Tips On Commuting With Baby

Whether your babe is a newborn or toddler, as long as she’s healthy there’s no reason not to burst forth and enjoy a beautiful summer day together. With so much to explore and do, getting outside with baby is a great way to boost those feel-good hormones from all of that glorious sunshine.


Your baby will need the same number of layers you will need to wear—if you’re packing a jacket, bring one for baby too. Use sun sense and opt for light clothing with UV protection or a UV-blocking stroller shade.

Avoid direct sunlight, especially if your baby is a newborn, says Dr. Laura Jana, at her blog. “It is not recommended under most instances to use sunscreen for new babies.”

And just because your burgeoning toddler wants to walk now doesn’t mean she’ll keep that up for long. Bring along the stroller or push toy to avoid having to carry her all the way back home.


If you’re a new mom or a mom in a new town, it’s time to visit, where you can join local mommy groups for play dates, music classes and more.

For more than 40 years, moms have also brought their youngsters to Mothers of Preschoolers ( groups to enjoy a light brunch, motivational or community speaker and to complete a craft project all while their little ones get their own special time under expert care in a MOPPETS program.

Right now, there are 14.3 million moms in the US with children ages 6 or younger. MOPS organizers believe “when you impact a mom, you impact her family and ultimately the world. Better moms make a better world.”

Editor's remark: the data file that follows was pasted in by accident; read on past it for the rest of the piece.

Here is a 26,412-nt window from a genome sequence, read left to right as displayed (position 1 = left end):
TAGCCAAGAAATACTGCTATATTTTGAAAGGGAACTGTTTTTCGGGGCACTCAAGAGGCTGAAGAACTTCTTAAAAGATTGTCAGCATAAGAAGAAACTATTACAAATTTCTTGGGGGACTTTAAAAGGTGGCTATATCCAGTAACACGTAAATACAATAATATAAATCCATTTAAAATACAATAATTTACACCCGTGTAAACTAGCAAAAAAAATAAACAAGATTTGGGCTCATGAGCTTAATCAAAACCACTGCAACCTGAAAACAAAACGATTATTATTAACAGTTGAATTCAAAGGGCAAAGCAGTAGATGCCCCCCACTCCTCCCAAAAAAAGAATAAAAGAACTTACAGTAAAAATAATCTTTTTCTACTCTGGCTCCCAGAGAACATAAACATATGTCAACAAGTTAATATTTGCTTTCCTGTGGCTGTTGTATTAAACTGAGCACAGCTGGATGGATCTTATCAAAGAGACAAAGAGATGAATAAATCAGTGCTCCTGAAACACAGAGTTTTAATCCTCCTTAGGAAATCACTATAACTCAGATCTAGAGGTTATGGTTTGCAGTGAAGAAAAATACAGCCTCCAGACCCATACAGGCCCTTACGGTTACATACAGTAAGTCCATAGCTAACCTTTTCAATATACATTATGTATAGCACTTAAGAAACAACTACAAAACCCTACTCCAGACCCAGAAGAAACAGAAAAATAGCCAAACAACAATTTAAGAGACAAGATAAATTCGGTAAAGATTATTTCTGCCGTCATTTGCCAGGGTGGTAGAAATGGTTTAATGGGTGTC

pack it up

There’s nothing better than a picnic in the park with baby. Just remember, she’s even more susceptible to the effects of food-borne illnesses, so follow these safety tips from the FDA.

Chill out

Put your picnic perishables first in the refrigerator to thoroughly chill before packing them in your insulated cooler. Alternate food topped with ice packs to keep the internal temperature at 40°F or colder. You’ll know it’s safe when you also pack a food thermometer.

Drink up

Pack beverages in their own cooler. Even when it’s warm outside baby will still appreciate your breastmilk and you’ll need plenty of water to stay hydrated when sweating in the sun.

Time out

Don’t let perishable foods sit out in temps of 40-89°F for more than 2 hours; 1 hour or less if it’s 90°F or more. Discard potentially bad food if you’re unsure of how long it has lingered.

Also read: Traveling With Your Baby


The Association of Women's Health, Obstetric and Neonatal Nurses (AWHONN) promotes the health of women and newborns.

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